Read More:How ‘To All the Boys I’ve Loved Before’ Was Influenced by John Hughes, but With Less Problematic Asian Representation
Until Netflix announces a sequel though, fans can read (or reread) Han’s novels. While “To All the Boys I’ve Loved Before” stays fairly true to the source material, some information had to be condensed, cut, or altered in the process of adapting it for the screen. Check out some of the most significant ways the book differed from the movie:
Perhaps “reunited” is too strong of a word, but in the first book Lara Jean hears about a Model UN event and gambles that her old crush might be there. Pretending to a be a page, she begins delivering notes between the different nations, and comes upon John, who is representing China. They don’t speak much except for a stunned, “Hi,” and then John calling Lara Jean’s name as she quickly runs away after having her curiosity satisfied that he remembers her. Later, she lies to Peter and claims she never saw John.
In the novel, there’s plenty of frank discussion of how much sex that Lara Jean’s friends have had, including Peter, Gen, and Chris. The sex tape debacle — in which video of Lara Jean and Peter’s hot tub makeup session is posted on Instagram — takes far longer to resolve, which means that Lara Jean’s reputation is tarnished for a while. All of this also takes place at the beginning of the second novel.
Finally, the books are far more realistic about how much the teenagers drink. Peter is not the responsible driver who only partakes of kombucha. Also, Lara Jean’s friend Chris likes to party and even smuggles tequila into the ski lodge in an empty shampoo bottle.
Read More:‘To All the Boys I’ve Loved Before’ Review: Netflix Continues to Dominate Teen Rom-Coms With Sweet Jenny Han Adaptation
In the movie, Lara Jean’s deceased mother is referenced a few times but it’s never revealed exactly how she died. In the novel, Eve had slipped on a recently mopped floor, hit her head, and despite a lucid interval, eventually died of the injury. Her sudden death pushed Margot at age 12 into taking charge of the household and raising her two younger sisters in order to make it easier on their father.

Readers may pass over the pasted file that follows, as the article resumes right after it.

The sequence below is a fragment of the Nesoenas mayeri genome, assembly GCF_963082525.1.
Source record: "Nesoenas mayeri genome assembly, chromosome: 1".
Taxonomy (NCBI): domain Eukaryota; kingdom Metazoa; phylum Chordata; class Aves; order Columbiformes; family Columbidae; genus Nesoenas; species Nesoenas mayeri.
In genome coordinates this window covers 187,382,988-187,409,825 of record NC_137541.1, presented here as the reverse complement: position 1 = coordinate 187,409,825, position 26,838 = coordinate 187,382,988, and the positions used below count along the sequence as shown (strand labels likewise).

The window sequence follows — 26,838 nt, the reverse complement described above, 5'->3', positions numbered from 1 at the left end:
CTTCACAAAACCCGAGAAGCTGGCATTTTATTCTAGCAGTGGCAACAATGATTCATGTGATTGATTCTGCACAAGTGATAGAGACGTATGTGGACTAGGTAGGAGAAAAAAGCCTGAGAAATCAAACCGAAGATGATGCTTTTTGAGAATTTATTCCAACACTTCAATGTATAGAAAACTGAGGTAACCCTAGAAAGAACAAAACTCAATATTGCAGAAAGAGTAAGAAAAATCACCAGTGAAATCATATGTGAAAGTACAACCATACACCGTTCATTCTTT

Not much is said about the Covey sisters’ Korean heritage in the movie other than the fact that their dad tries unsuccessfully to cook Korean cuisine, Lara Jean likes the Asian yogurt drinks, and she brings Korean face masks to the ski lodge.
In the novels, however, it’s more explicit. The Covey sisters’ Korean grandmother visits for Thanksgiving and is over enough that she knows Josh, who happens to love Korean food. Lucas cites Lara Jean’s biracial identity as one of the reasons why she might understand why he finds it invasive when people want to know if he’s gay or not. Also, Peter notices that the Coveys are a “shoes-off household,” which is a common Asian practice.
In the movie, Lara Jean’s younger sister Kitty (Anna Cathcart) is aged up to 11, whereas in the novel she’s only nine and obsessed with getting a dog. She also tends to be less altruistic in her motivations. In the movie, she supposedly mailed Lara Jean’s secret crush letters to get her sister a boyfriend, but in the novel, she does so out of spite and revenge for Lara Jean teasing her.
In the movie, Lara Jean cites the opening scene of “Sixteen Candles” as the reason why Peter can put his hand in her back jeans pocket and later makes him watch the film, during which she confirms that the character of Long Duk Dong is a racist portrayal. In one of the later novels, Peter sets up an homage to “Sixteen Candles” for Lara Jean on prom night.
”To All the Boys I’ve Loved Before” is currently streaming on Netflix.